Circled in the Radio Times by John Osborne

TV has a special place in our hearts, for comforting us on a very personal level, and for giving us the communal experience of watching and talking about it. It is part of our national identity; all brits look at Inspector Morse or Eastenders or James Bond as a distinct part of their culture, whether high or low.The certain TV shows one chooses to watch can reveal much about a person and their current needs, whether they just want something consolatory and familiar, or the thrill of the champions league final. When suffering, we are grateful for the screen’s distraction and its erasure of time. Circled in the The Radio Times by John Osborne shows us why this is so, and much, much more, in a thrilling 45 minutes.

To a Fringe audience who may have earlier that day sat sweating through a visceral Brecht or Beckett, this admission feels like a long hug.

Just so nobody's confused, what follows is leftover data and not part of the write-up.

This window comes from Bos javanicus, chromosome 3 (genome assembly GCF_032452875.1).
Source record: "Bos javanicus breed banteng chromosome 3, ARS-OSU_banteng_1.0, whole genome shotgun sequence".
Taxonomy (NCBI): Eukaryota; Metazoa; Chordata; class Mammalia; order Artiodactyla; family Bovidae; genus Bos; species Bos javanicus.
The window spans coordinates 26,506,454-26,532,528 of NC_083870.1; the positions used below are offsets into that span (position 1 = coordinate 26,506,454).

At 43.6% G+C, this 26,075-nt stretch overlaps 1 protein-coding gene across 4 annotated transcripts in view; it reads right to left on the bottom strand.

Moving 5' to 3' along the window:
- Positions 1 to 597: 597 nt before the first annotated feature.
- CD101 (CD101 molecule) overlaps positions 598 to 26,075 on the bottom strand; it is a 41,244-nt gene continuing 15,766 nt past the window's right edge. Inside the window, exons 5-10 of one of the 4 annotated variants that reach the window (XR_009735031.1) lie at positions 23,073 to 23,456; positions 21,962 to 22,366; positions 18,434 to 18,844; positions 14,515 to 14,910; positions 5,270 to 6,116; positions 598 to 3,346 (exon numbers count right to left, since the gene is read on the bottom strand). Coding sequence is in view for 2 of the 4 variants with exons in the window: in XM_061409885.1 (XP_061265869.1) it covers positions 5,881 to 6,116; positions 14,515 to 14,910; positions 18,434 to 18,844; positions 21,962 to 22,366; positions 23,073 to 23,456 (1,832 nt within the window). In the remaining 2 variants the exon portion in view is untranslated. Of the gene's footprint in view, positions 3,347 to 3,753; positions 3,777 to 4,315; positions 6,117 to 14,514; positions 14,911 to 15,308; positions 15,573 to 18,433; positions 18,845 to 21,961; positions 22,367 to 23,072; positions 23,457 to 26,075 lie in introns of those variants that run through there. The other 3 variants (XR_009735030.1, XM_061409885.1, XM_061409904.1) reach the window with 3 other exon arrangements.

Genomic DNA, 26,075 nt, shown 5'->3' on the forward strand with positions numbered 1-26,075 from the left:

A gifted storyteller armed with aphoristic wisdom, Osborne focuses on the collected editions of the Radio Times his Grandfather left behind when he died, which the latter religiously bought every week since the 1980s. In the listings, he circled the shows he wanted to catch, and drew a love heart around his favourites. We are taken through amusingly dated articles, which shed as much light on the era in which they were written as they do on our own; Osborne points to a 1985 feature in the magazine in which Lenny Henry, then a young upcoming comedian, laments the lack of opportunities for Black actors - not much, Osborne rightly acknowledges, has changed. Through these editions, there, in front of our eyes, with all their intimate marks of use and wear, we get to know Osborne’s grandfather in a fullness that is impossible in most 45 minutes plays. Sometimes with a shy smile, a nostalgic glaze on his eyes or a pained reflective glance, the poet unfailingly finds the perfect words to describe any idiosyncrasy or mannerism until we have a whole group of characters before our eyes we feel we really know. It is seldom that one feels they are entering a different world through a show, stepping into someone else’s life. In Circled in Radio Times, we get this in all its exhilarating glory.